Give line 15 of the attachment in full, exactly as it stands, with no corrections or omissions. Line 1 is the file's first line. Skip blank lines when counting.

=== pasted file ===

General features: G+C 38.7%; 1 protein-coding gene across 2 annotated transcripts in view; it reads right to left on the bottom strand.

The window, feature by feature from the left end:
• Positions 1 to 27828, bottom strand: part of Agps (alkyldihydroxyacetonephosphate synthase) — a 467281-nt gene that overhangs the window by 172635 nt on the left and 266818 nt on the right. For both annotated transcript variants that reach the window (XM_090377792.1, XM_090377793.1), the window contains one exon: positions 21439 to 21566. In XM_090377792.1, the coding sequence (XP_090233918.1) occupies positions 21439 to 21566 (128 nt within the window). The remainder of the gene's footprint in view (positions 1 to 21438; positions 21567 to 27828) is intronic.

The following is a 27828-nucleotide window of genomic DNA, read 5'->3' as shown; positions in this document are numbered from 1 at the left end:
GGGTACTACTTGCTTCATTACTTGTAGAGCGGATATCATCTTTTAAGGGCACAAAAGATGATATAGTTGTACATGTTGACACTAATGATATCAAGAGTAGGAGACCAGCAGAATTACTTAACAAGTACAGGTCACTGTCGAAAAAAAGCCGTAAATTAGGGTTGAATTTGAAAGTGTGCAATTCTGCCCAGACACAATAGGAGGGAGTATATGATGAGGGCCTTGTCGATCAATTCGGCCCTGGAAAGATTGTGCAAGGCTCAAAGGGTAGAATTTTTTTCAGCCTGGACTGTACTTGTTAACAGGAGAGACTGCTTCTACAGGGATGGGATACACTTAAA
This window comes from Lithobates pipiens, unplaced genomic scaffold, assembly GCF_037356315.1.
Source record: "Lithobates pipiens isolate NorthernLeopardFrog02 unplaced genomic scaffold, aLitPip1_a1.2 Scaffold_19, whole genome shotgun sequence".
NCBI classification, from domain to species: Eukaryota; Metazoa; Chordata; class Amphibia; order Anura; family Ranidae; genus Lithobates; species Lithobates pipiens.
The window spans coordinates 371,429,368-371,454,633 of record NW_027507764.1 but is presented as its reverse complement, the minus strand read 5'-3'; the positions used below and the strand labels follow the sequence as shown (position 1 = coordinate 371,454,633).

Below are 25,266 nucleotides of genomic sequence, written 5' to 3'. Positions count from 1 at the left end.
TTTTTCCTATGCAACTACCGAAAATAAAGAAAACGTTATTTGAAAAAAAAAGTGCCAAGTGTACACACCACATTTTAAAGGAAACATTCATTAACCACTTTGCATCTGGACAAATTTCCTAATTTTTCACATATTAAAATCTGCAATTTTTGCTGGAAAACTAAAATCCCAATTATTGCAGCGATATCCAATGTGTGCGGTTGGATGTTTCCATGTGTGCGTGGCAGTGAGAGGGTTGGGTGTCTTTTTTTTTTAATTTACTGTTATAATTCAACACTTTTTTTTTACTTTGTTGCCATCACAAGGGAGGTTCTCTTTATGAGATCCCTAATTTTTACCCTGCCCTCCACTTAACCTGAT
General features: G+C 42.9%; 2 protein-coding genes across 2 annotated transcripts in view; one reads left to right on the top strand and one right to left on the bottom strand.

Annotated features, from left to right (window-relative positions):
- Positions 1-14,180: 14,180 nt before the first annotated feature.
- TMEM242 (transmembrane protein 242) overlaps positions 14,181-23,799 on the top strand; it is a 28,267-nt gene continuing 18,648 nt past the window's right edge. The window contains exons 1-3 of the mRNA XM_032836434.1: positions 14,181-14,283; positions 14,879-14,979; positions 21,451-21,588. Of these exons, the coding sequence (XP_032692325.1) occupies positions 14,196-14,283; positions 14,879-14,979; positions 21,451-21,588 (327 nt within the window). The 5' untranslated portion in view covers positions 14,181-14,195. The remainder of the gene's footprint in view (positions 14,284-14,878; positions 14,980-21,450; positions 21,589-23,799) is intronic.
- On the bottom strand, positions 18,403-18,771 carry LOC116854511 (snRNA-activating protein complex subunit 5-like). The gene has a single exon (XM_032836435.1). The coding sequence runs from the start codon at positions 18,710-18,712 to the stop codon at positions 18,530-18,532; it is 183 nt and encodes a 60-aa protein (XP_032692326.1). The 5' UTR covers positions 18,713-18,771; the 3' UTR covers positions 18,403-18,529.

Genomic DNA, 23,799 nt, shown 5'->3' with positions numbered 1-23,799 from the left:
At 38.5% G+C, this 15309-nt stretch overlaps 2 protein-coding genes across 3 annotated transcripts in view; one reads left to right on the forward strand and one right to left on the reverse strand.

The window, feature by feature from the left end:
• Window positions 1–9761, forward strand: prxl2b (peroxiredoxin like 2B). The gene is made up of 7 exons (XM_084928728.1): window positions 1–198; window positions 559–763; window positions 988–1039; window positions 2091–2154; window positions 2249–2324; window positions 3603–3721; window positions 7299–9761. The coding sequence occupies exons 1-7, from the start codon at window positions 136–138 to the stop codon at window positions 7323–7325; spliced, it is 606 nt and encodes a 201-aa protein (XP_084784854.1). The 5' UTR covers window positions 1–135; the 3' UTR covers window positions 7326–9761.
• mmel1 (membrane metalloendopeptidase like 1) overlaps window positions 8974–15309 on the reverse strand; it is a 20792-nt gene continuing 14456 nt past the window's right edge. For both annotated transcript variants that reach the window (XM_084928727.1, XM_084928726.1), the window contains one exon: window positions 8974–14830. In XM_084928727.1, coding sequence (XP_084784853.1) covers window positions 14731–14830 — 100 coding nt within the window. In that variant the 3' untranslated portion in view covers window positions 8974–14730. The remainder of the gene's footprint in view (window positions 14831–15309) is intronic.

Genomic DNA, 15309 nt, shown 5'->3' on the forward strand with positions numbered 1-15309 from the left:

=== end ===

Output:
- TMEM242 (transmembrane protein 242) overlaps positions 14,181-23,799 on the top strand; it is a 28,267-nt gene continuing 18,648 nt past the window's right edge. The window contains exons 1-3 of the mRNA XM_032836434.1: positions 14,181-14,283; positions 14,879-14,979; positions 21,451-21,588. Of these exons, the coding sequence (XP_032692325.1) occupies positions 14,196-14,283; positions 14,879-14,979; positions 21,451-21,588 (327 nt within the window). The 5' untranslated portion in view covers positions 14,181-14,195. The remainder of the gene's footprint in view (positions 14,284-14,878; positions 14,980-21,450; positions 21,589-23,799) is intronic.